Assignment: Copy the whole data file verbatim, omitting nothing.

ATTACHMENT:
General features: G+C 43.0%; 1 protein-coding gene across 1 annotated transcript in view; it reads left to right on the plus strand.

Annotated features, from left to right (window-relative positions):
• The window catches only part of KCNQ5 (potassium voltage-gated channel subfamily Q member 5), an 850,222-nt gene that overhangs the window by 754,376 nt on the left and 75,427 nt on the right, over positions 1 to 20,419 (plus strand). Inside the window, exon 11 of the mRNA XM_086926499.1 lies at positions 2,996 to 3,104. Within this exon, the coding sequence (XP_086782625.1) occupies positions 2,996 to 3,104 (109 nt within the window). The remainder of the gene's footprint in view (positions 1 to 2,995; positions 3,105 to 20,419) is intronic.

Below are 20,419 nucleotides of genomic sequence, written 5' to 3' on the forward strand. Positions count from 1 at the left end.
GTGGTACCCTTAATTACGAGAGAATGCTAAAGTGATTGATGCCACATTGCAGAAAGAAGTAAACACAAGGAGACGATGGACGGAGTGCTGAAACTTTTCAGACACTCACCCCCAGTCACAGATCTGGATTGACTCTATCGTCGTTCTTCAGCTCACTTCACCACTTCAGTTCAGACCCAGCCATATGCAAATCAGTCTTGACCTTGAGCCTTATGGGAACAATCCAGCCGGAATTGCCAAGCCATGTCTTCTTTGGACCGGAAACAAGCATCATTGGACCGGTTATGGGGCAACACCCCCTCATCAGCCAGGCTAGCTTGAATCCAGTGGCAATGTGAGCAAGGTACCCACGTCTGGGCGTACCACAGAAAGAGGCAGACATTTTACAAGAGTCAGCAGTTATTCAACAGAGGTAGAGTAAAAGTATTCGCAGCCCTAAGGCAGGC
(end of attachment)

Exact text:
General features: G+C 43.0%; 1 protein-coding gene across 1 annotated transcript in view; it reads left to right on the plus strand.

Annotated features, from left to right (window-relative positions):
• The window catches only part of KCNQ5 (potassium voltage-gated channel subfamily Q member 5), an 850,222-nt gene that overhangs the window by 754,376 nt on the left and 75,427 nt on the right, over positions 1 to 20,419 (plus strand). Inside the window, exon 11 of the mRNA XM_086926499.1 lies at positions 2,996 to 3,104. Within this exon, the coding sequence (XP_086782625.1) occupies positions 2,996 to 3,104 (109 nt within the window). The remainder of the gene's footprint in view (positions 1 to 2,995; positions 3,105 to 20,419) is intronic.

Below are 20,419 nucleotides of genomic sequence, written 5' to 3' on the forward strand. Positions count from 1 at the left end.
GTGGTACCCTTAATTACGAGAGAATGCTAAAGTGATTGATGCCACATTGCAGAAAGAAGTAAACACAAGGAGACGATGGACGGAGTGCTGAAACTTTTCAGACACTCACCCCCAGTCACAGATCTGGATTGACTCTATCGTCGTTCTTCAGCTCACTTCACCACTTCAGTTCAGACCCAGCCATATGCAAATCAGTCTTGACCTTGAGCCTTATGGGAACAATCCAGCCGGAATTGCCAAGCCATGTCTTCTTTGGACCGGAAACAAGCATCATTGGACCGGTTATGGGGCAACACCCCCTCATCAGCCAGGCTAGCTTGAATCCAGTGGCAATGTGAGCAAGGTACCCACGTCTGGGCGTACCACAGAAAGAGGCAGACATTTTACAAGAGTCAGCAGTTATTCAACAGAGGTAGAGTAAAAGTATTCGCAGCCCTAAGGCAGGC